A strong start

The Marine Industry Certified Dealership program is exceeding organizers’ expectations.

That’s good news for the marine industry because it means more business for those dealers that meet and exceed the standards.

When this year’s Dealership Certification Launch meetings began in mid-January, organizers said the goal they were setting for the program was to have 250 dealerships certified by the end of the year.

Any fears about being able to reach that goal were allayed by a very strong spring season of certification meetings, which saw some 263 dealerships enrolled in the program by the time the last was held April 27 in Minneapolis.
Although only 34 of those dealerships had been certified by then, with another full slate of certification meetings planned for this fall – which should bring an influx of even more dealerships into the program – officials are already happy with the results certification has achieved.

“We’re ahead of where we thought we would be,” says Terry Leitz, director of CSI Programs for the National Marine Manufacturers Association, which is working to help get the program off and running. “We’re pleased with how it has gone.”
Dealers from around the country have enrolled in the program, but interest and participation have been especially strong on the East Coast. Jim Edwards of Five Star Solutions – the company that administers the program, holds the workshops and makes the site visits – says the largest number of dealers to attend a certification meeting at a single location this spring was in Atlantic City, where it was necessary to schedule a second workshop to accommodate demand. Eighteen dealerships took part on the first day and 27 attended the next day’s event.

However, one area where organizers say they would like to see more participation is in Florida, where several dealerships have signed on to the program, but not as many as might be expected given the number of dealerships in the state. Organizers say that gaining the help of the state’s marine associations will play a big role in trying to boost participation there.

The process
Once a dealership decides to join the program and has attended one of the meetings, achieving certification is actually not that difficult or time consuming. Edwards says most dealerships become certified within 60 days of the meeting.
However, with the boating season now in full swing that may change.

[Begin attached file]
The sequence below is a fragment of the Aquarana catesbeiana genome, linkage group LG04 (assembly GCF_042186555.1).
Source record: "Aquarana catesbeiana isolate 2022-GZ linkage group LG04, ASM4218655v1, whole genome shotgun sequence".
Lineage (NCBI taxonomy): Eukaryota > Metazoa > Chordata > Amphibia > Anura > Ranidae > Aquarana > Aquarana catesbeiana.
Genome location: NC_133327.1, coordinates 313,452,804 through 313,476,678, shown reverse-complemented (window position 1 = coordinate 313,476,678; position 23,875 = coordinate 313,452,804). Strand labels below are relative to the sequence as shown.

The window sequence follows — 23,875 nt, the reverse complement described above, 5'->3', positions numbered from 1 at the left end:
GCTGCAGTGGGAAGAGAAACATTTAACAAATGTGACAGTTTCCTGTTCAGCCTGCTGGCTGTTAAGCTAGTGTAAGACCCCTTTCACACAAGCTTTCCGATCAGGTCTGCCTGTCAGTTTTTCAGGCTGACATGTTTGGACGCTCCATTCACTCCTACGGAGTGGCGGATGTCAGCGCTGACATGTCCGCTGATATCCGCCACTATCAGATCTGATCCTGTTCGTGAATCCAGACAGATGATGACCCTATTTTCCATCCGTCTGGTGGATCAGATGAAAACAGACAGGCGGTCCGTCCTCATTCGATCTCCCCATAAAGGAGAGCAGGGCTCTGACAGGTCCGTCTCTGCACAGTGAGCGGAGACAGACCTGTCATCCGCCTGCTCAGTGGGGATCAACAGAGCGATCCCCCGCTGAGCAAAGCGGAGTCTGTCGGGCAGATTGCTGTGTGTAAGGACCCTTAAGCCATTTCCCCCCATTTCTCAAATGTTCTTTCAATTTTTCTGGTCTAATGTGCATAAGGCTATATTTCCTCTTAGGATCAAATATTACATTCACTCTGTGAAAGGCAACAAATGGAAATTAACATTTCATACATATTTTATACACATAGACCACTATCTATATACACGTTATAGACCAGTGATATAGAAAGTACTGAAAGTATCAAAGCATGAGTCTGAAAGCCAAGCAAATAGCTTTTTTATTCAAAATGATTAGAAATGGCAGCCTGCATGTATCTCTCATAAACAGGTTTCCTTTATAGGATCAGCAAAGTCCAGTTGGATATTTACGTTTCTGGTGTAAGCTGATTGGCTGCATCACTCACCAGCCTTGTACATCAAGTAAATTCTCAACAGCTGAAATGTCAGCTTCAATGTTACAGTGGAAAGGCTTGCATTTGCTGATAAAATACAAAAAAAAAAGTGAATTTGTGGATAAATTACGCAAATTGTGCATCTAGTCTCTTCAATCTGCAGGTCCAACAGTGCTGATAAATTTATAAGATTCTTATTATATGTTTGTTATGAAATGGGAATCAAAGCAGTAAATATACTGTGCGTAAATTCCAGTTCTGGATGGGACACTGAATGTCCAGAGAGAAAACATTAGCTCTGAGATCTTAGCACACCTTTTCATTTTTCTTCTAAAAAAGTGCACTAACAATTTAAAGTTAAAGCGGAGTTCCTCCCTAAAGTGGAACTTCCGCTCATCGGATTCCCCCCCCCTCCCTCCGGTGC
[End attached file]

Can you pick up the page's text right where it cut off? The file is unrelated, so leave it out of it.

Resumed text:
Dealers, understandably, are busy selling and servicing, and may not have much time to spend on becoming certified. But as business slows, and dealers again turn their attention to the process, things could become a bit hectic for Five Star if dealers all try to schedule site visits at the same time.

In anticipation of that, Edwards says Five Star is currently training another person to complete the site visits necessary to ensure dealers are in compliance with the certification requirements. Those visits usually take about five hours.

But the company – which has worked with Chrysler on its certification program for many years – says any extra effort the process entails is well worth it.

“The dealers that have embraced this are already starting to see the results,” Edwards says. “History has shown us that if you do this program you will, guaranteed, sell more boats and do more service.”

The pitfalls
Now that dozens of boat dealerships have gone through the certification process, certain trends have begun to emerge. It appears, for example, that some areas of business are proving more challenging than others for dealers.

The follow-up process has been the most common trouble spot.

One of the requirements for certification is that a dealership conduct 100 percent customer follow-up within 7 days for sales or service. Dealers must follow mapped sales and service follow-up processes, using at least one open-ended question – something a customer must answer beyond a “yes” or “no.” Dealers must also document, review and respond to customer issues, identify trends, document corrective actions and process improvements and communicate any improvements or changes to employees.

Of the 28 dealerships that were certified in the pilot program, 10 had significant problems with follow-up on the initial certification visit. Two dealerships weren’t doing it at all.
The next most common problem area was with dealership facilities; not identifying customer parking areas, for example, or keeping a clean showroom. And drawing up maps of sales or service processes has also caused some dealers trouble.

However, those problems are not hard to correct, and if a dealership fails to become certified on Five Star’s first visit, it is given time to work on any shortcomings before the return trip.
Edwards mentions Hellier Yacht Sales, Inc. as an example of a dealership that did a lot of work to become certified. In the beginning, owner Vince Petrella was concerned his dealership wouldn’t be able to meet all the requirements. But it did. And Petrella says he believes boat dealers must work to make sure they can compete with dealers in other industries to help set boating apart.

“I think, clearly, [certification] is the survival of our industry,” he says. “If we don’t do it somebody else will.”

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